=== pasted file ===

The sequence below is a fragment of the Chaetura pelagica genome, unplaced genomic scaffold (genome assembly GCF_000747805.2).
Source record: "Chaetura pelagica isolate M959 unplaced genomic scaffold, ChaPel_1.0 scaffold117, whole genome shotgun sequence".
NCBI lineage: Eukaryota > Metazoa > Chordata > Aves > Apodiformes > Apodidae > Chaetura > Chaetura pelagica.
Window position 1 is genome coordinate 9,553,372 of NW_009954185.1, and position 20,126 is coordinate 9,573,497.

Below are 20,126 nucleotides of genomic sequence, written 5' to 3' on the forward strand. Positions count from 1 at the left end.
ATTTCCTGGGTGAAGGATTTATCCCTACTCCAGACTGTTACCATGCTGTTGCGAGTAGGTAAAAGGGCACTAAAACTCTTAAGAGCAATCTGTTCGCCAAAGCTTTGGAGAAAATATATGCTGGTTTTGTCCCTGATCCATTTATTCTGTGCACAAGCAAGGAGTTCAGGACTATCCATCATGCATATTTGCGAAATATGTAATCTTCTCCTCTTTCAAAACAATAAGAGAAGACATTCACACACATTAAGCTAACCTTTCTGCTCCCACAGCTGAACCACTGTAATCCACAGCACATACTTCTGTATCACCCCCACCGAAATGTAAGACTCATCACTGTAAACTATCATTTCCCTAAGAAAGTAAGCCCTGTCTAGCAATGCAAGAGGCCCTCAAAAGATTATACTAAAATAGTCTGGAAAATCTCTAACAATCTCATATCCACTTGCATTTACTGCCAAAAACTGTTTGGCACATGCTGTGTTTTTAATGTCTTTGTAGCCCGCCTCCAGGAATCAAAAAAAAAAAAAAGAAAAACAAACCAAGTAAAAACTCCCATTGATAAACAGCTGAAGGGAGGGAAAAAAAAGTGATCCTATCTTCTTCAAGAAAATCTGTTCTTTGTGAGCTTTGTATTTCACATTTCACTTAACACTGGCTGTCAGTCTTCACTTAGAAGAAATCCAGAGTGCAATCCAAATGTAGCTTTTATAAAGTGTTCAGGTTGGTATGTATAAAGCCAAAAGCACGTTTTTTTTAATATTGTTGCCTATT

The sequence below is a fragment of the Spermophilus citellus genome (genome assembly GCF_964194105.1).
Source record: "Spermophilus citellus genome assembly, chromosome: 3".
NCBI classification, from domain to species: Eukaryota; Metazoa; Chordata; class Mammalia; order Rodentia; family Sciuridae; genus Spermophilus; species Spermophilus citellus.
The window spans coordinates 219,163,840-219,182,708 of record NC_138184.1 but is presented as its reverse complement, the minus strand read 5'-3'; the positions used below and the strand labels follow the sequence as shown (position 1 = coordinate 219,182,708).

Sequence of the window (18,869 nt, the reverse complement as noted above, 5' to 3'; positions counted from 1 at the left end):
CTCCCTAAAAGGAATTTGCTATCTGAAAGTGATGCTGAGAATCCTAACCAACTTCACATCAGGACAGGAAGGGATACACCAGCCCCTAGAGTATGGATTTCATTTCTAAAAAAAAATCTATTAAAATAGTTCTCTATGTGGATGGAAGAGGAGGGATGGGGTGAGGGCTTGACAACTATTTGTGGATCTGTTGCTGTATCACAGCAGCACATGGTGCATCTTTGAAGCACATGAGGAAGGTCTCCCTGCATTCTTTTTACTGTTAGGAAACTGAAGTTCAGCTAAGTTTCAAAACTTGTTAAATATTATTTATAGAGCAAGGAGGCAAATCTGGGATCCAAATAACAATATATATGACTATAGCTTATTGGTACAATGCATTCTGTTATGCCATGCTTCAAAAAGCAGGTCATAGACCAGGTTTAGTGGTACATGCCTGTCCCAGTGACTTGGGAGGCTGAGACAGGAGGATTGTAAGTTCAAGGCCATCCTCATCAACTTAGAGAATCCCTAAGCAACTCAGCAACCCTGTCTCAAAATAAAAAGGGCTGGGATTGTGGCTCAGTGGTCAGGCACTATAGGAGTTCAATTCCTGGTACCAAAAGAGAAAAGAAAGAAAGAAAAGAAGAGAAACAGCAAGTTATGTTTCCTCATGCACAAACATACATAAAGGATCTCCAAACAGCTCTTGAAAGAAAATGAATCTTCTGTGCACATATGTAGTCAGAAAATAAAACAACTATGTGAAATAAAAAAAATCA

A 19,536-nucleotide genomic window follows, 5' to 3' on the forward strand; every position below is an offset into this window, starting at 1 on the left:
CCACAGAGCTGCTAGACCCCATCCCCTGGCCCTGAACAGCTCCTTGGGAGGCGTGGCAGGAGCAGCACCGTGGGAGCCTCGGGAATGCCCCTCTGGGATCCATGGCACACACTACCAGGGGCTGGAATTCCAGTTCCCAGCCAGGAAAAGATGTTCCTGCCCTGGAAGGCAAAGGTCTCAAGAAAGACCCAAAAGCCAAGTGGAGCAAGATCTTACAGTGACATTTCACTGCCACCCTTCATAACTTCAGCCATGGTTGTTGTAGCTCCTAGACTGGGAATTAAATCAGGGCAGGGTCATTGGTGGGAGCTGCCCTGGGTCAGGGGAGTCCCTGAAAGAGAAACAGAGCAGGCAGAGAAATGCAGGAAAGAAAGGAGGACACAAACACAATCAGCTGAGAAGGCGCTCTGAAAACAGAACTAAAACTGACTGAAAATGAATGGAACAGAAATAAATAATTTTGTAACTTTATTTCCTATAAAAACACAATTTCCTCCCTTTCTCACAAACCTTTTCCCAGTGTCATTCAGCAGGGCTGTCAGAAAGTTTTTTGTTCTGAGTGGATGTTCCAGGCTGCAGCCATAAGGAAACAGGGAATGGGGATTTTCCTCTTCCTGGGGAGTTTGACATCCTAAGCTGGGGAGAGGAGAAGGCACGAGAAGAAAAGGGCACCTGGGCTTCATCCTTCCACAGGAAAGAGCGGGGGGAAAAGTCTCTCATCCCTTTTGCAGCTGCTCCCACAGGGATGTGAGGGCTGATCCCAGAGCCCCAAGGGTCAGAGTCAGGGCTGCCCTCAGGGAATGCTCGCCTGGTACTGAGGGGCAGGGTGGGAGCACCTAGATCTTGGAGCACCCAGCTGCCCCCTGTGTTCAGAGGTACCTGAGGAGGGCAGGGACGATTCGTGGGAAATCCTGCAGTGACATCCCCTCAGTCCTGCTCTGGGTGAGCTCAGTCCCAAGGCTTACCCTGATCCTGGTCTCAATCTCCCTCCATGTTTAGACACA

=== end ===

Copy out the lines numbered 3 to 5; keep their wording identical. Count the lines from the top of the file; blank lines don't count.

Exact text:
NCBI lineage: Eukaryota > Metazoa > Chordata > Aves > Apodiformes > Apodidae > Chaetura > Chaetura pelagica.
Window position 1 is genome coordinate 9,553,372 of NW_009954185.1, and position 20,126 is coordinate 9,573,497.

Below are 20,126 nucleotides of genomic sequence, written 5' to 3' on the forward strand. Positions count from 1 at the left end.